Wednesday, January 15, 2014

On reloading and record-keeping

How many of you, when you reload ammunition, keep records of the specific components used in each load batch? I know tat some folks do, and others don't. I typically do, unless I get lazy, and a recent discovery just hammered home why each of us who reloads should keep detailed records of each lot, right down to component lot numbers for powders and primers.

About a year and some change back, I bought a Glock 21 used off Gunbroker. I took it out to the range with a bag or two of my trusty reloads, only to have no end of problems with it, as written about here:

New Glock Fail

I had that pistol all apart. I replaced it's striker and striker spring, I detail-cleaned it, I did everything I could think of short of sending it back to Glock. It still would not fire reliably, leaving some primers dimpled but not fired. Finally I started trying other ammunition and found that it was flawless on any factory ammo I fed it and reloads from batches different from the can I'd been using. Not only was it frustrating and embarrassing but it shook my faith in this pistol for a long time.

Fast-forward to a few months ago. I had my S&W Model 58 overhauled by a S&W armorer that I work with, and when I got it back from him and started to shoot it again, I started getting misfires with it. It was hitting the primers and dimpling them, but they weren't going off. Being a year or so later and a different caliber completely, I didn't link this problem to the earlier Glock 21 trouble until I was glancing at my ammo load spreadsheet recently. And there it was: Both pistols were choking on ammo that I assembled using primers with a specific manufacturer and lot number. In the case of the S&W, I'd just switched over to shooting ammo made with those primers the first time I took it out after it came back from repair. Naturally my first instinct was to call my friend up and ask him what he'd done to my revolver. An apology has since been made.

And not only was I able to figure out what was wrong in the case of both otherwise-reliable pistols, but because I kept these records, I was able pull and dispose of the unused primers in that lot and then go back through my ammo stocks and locate other ammunition made with these same primers. There's only a couple hundred rounds of these bad rounds left, but they're now set aside as practice ammo and I can take them out knowing that many of them aren't going to shoot the first time they're struck. Fortunately most such rounds are .45 ACP and I have a 1911 that whacks them hard enough to fire them 100% reliably. I just need to keep those rounds away from the Glock.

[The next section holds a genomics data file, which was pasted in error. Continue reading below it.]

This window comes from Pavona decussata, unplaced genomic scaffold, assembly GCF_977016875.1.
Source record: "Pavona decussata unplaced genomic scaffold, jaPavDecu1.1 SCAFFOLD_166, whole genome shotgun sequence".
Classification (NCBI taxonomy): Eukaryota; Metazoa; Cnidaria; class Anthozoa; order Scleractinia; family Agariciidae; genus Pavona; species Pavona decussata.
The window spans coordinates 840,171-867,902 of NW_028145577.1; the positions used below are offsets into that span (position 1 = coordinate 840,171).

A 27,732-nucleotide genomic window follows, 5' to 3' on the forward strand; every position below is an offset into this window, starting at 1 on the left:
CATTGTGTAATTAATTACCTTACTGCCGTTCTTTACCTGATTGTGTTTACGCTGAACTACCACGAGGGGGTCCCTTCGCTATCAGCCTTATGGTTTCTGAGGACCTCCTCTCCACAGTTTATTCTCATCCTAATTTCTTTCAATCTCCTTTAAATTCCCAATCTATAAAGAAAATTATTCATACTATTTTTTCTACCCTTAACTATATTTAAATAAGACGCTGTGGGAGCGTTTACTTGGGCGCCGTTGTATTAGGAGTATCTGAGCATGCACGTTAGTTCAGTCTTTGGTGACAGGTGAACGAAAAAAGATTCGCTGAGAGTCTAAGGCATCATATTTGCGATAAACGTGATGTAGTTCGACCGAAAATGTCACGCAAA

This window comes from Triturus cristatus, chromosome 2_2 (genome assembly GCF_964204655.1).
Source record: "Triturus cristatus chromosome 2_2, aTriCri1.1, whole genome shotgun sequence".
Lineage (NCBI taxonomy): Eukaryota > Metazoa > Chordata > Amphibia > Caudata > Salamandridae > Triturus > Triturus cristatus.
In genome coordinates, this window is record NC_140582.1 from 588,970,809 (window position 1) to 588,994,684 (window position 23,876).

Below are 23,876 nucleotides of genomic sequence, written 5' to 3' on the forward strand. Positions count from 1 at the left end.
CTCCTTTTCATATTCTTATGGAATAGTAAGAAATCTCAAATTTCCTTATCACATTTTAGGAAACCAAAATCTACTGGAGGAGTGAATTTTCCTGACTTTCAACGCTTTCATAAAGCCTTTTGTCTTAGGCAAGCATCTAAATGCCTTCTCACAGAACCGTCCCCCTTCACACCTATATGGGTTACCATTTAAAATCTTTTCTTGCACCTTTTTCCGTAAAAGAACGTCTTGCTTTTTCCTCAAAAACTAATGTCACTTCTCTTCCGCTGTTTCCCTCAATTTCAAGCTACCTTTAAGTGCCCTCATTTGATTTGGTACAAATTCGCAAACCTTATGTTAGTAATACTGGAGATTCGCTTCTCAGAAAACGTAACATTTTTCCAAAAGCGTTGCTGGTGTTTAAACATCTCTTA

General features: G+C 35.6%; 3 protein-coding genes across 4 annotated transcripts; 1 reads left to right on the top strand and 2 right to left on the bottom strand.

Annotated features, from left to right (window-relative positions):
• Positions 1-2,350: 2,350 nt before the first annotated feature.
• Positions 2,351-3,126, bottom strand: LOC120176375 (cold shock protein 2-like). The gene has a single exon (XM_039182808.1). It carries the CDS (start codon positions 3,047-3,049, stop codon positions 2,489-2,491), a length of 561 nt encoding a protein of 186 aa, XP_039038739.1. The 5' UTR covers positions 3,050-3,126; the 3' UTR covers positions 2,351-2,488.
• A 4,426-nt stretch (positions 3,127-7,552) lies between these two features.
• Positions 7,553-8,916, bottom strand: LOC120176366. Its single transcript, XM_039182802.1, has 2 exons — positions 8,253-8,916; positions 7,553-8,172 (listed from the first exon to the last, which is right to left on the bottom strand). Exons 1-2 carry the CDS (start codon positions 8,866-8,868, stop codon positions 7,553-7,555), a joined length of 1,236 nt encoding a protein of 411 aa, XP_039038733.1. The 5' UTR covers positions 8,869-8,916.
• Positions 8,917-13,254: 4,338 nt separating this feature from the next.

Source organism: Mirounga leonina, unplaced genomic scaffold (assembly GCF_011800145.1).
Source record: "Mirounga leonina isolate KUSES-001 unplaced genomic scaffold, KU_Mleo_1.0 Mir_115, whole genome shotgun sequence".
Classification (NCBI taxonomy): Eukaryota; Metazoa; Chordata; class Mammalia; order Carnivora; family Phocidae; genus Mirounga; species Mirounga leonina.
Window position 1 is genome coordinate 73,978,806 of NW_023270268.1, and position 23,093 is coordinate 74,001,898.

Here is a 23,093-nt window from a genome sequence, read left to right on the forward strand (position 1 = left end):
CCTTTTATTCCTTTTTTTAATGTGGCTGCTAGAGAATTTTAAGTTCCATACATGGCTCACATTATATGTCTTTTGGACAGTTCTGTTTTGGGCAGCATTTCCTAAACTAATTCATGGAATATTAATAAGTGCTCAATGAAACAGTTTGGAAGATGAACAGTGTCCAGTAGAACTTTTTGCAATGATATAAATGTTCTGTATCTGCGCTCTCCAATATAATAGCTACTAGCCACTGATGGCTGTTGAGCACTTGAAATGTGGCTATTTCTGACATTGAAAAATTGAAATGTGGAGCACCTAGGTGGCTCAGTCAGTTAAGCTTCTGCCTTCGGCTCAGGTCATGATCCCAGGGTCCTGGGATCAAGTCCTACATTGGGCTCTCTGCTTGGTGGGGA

It's never fun or easy to admit that you screwed something up. Maybe I did screw up here, or maybe the manufacturer did, or the store that I got them from didn't keep them dry. But regardless, those primers were defective when they went into my rounds and if not for meticulous documentation of which components went into each ammo batch, I'd still be scratching my head trying to figure out why certain firearms weren't working right. It's tiresome to keep such records but in this case, it paid off.

So are you tracking your ammo batches to include powder and primer lot numbers? If not, I'd recommend it.


  1. I have not in the past other than powder and bullet weight. Good point ML! I will start to do so in the future.

  2. Excellent point, and I 'had' the records from the last time I reloaded... I'm now down to the last 50 or so wadcutters... sigh

  3. Good point - I always record the recipe, but haven't always notated lot numbers. based on your experience, I think I'll start...

  4. Anonymous11:04 AM

    Primer lot numbers? No.

    From now on, though.


  5. Wolf primers? I've found them to be even harder than CCI or winchester in the sense of some strikers not setting them off.

    1. These were Winchester, which really surprised me.